I have a disability and have difficulty bending over. So I struggle to pick things up off the ground. I'm also weak and do not have the strength to pick up a dog.

How can I give medication to a dog?

1 Answer 1


I have a disability that makes it very difficult for me to kneel and I'm unable to get down on the floor. I've had to learn to manage everything with the least amount of bending over to reach things close to the ground.

There's two ways to administer the medicine. Either mixing with food or butter or forcibly administering it. The first preference is the easiest physically and less stressful

1. Mixing with food or butter.
If you're able to disguise the taste (and you will only know by trial and error), mix any tablets in butter and any liquids in some type of tinned food the dog loves.

  • Tablets Add the table to a heaped teaspoon of butter and give it to him. Wait until you are sure he has eaten it, and has not spat it out.
  • Liquid
    Use some type of tinned food, maybe sardines or some tinned cat food, as these have a stronger flavour than tinned dog food. Mix a small amount, half a cup of tinned food with the liquid and feed it to the dog.

2. Forcibly administering it.
If the dog won't take the medication.

  • Firstly, put a lead on the dog and tie him to something.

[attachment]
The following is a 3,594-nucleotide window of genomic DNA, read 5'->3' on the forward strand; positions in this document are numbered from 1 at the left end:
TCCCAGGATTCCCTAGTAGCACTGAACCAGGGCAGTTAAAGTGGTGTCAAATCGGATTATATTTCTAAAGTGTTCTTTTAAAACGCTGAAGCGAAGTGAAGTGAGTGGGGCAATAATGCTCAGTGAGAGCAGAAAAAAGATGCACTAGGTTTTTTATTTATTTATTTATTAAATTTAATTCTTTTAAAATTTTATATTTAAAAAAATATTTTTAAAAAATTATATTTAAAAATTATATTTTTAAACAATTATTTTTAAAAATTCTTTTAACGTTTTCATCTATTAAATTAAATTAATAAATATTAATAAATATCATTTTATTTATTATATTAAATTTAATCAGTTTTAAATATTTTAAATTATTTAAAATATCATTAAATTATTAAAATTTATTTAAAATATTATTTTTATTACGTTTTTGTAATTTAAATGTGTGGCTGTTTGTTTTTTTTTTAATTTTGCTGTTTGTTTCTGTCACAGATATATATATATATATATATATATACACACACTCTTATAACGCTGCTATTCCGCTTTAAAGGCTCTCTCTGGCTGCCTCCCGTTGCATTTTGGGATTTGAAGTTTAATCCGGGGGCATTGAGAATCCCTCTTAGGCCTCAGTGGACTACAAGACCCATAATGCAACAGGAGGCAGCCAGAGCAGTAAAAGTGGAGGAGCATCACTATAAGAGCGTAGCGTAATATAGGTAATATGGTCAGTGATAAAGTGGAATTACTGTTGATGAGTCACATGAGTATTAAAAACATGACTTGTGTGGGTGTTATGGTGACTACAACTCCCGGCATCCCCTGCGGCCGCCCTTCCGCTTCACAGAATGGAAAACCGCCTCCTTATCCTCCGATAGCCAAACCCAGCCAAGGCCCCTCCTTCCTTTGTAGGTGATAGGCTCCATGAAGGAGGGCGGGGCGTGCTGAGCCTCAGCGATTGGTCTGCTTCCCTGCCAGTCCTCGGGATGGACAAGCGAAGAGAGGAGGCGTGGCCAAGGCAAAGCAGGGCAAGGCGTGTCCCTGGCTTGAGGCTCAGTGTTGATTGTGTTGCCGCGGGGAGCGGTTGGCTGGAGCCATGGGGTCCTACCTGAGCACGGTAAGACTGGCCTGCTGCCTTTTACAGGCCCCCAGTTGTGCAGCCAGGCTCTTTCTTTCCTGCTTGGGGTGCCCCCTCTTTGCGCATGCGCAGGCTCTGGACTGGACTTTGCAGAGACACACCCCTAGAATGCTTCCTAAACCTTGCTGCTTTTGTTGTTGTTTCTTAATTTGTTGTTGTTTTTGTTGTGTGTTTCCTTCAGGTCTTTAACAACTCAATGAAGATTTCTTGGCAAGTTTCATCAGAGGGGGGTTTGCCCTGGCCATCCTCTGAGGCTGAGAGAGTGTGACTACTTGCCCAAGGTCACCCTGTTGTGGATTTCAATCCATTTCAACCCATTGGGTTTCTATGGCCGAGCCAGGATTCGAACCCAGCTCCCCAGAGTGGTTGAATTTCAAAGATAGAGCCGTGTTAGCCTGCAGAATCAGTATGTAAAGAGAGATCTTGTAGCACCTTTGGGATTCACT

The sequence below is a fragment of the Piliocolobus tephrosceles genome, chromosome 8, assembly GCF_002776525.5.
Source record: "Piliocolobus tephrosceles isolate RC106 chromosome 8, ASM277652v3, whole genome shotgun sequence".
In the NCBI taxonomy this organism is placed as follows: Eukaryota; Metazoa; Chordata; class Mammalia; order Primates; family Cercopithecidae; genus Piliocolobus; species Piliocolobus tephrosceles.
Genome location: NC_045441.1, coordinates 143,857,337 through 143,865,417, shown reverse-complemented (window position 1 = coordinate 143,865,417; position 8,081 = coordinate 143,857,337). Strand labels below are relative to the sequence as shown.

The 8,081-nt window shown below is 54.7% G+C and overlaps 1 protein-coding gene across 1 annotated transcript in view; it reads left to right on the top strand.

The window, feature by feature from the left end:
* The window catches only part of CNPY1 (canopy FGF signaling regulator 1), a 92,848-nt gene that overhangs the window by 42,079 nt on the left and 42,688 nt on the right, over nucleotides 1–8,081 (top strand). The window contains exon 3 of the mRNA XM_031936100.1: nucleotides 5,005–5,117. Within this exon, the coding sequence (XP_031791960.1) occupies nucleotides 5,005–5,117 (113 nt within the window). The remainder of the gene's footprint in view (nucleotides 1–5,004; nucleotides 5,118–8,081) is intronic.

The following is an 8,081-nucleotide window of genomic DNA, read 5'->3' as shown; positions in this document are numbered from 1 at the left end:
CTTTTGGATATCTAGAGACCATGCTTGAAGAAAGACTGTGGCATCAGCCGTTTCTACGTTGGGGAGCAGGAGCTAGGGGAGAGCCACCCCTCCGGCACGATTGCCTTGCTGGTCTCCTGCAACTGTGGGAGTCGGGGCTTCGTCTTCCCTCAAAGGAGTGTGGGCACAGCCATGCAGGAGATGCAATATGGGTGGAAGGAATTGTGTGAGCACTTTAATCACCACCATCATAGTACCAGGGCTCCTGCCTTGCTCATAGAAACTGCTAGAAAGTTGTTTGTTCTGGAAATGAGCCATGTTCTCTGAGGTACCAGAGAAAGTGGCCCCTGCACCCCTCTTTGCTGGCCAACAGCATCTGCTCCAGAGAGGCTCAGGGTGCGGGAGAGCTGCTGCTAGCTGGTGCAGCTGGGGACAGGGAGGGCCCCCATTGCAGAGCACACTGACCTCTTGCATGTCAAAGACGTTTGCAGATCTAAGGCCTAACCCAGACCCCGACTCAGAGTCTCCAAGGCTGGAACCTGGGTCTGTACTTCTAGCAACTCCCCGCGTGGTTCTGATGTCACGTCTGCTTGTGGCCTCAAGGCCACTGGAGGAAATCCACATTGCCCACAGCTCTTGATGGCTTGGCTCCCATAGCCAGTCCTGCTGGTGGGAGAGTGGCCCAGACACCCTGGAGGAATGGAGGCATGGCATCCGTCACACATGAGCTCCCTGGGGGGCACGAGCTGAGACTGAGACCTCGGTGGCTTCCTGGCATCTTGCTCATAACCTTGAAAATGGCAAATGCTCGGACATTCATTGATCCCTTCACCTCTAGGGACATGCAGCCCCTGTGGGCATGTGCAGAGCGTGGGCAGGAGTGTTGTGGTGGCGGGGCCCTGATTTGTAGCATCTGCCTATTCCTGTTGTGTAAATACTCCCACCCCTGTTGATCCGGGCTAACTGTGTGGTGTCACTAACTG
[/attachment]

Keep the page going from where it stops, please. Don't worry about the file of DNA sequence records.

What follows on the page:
• Get a chair and use that to lower yourself more to his level.

  • If you're able to get the dog to jump onto a footstool, even better.

  • Force the jaw open by pressing your fingers into the joint that opens and closes the mouth,

  • You will need to put the tablet into his mouth, toward the back and side of the tongue. Not so it slips between the tongue and the cheek.

  • Close the mouth and hold it closed with one hand.

  • Raise the dog's head a bit so the neck is stretched out and gently stroke the neck underneath the jaw to encourage swallowing.

  • When you see the dog swallow, or gulp, you can release the jaw, stay with the dog for a few minutes to check he doesn't spit it out.

  • The same principle applies for liquid medications, but use a syringe to squirt it, being careful to slowly squirt towards the side and back of the tongue, so the dog has time to swallow it and ensure that the fluid isn't aspirated, i.e. inhaled into the lungs. A sudden squirt to the back of the throat could go into the trachea.

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